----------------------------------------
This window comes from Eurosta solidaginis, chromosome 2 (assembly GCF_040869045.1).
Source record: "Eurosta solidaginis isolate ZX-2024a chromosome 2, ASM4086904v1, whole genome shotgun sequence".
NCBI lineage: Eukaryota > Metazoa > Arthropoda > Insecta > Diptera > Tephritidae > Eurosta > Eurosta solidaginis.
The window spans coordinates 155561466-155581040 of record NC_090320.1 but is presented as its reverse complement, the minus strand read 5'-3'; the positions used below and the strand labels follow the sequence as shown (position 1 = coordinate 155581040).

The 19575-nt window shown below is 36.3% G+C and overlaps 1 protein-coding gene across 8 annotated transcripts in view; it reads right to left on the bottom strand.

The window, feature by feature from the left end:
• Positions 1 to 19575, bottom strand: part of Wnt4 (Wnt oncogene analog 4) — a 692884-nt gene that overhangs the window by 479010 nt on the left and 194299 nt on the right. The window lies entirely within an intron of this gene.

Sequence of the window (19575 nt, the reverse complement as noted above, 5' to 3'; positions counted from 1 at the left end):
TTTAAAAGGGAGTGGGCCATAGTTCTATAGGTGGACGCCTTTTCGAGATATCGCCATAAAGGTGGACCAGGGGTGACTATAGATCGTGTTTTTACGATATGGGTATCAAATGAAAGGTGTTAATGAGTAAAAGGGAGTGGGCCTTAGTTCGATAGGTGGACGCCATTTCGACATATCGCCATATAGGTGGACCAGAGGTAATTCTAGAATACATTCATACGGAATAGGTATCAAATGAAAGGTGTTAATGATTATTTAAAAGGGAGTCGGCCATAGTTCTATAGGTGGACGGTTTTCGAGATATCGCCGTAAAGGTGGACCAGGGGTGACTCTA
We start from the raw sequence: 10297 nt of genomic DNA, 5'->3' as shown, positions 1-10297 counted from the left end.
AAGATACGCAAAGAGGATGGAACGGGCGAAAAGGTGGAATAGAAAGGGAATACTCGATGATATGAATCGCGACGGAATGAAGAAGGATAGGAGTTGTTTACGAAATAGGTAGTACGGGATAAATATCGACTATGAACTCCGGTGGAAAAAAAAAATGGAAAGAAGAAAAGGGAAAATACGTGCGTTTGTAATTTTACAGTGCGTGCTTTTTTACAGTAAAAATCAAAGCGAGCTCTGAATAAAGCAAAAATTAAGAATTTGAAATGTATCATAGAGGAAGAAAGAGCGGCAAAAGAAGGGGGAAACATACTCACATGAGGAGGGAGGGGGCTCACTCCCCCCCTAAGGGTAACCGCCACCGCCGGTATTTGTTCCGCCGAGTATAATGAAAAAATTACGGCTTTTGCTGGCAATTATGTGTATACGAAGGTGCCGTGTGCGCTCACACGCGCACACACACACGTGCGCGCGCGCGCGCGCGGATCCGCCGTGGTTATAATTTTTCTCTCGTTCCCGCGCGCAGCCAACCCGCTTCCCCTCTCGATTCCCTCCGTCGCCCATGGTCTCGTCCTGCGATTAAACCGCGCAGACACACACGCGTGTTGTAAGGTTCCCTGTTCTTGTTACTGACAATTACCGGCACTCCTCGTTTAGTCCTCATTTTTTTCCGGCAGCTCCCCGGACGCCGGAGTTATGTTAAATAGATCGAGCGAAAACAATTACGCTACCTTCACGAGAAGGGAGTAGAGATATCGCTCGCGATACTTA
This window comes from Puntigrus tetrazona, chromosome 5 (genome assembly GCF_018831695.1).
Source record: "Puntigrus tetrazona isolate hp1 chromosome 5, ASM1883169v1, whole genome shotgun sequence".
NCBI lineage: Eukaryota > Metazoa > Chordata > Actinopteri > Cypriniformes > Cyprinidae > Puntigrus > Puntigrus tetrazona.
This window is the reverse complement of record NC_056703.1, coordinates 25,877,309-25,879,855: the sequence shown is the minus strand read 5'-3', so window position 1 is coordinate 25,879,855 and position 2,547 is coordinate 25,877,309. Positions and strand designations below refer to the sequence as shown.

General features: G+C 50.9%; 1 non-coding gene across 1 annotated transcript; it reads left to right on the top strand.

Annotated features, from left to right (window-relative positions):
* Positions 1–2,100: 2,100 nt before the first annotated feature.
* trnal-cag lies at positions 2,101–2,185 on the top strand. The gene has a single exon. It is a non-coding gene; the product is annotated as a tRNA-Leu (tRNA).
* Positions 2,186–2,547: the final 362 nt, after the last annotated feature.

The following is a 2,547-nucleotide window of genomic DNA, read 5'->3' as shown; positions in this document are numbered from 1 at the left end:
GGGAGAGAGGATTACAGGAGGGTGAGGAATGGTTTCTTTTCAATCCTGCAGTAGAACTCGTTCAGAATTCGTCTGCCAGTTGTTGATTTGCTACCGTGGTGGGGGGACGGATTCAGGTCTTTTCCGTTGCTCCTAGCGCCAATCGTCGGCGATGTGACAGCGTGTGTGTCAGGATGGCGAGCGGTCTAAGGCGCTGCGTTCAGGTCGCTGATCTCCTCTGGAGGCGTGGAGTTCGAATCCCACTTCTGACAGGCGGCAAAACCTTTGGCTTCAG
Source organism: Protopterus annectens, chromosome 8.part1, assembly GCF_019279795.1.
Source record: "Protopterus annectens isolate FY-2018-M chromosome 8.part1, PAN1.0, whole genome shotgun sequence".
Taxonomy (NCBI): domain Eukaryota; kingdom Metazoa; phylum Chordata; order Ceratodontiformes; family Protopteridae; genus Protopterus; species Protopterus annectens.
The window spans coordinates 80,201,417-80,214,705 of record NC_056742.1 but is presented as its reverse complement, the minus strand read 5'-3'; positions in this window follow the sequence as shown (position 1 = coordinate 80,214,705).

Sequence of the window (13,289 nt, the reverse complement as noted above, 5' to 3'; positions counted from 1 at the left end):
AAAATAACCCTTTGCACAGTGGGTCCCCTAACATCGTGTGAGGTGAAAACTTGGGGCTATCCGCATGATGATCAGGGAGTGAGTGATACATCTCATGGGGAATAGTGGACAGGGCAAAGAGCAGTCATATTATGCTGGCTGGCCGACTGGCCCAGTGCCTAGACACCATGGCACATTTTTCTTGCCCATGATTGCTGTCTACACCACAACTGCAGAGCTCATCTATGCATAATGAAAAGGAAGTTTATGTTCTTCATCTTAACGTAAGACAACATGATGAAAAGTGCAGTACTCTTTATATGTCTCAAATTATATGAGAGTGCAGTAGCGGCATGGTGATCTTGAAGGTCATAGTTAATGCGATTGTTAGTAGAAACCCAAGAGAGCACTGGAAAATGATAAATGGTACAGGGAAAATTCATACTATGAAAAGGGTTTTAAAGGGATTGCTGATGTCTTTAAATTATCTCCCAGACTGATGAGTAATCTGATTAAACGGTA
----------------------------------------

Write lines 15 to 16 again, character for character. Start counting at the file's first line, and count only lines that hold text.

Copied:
This window is the reverse complement of record NC_056703.1, coordinates 25,877,309-25,879,855: the sequence shown is the minus strand read 5'-3', so window position 1 is coordinate 25,879,855 and position 2,547 is coordinate 25,877,309. Positions and strand designations below refer to the sequence as shown.

General features: G+C 50.9%; 1 non-coding gene across 1 annotated transcript; it reads left to right on the top strand.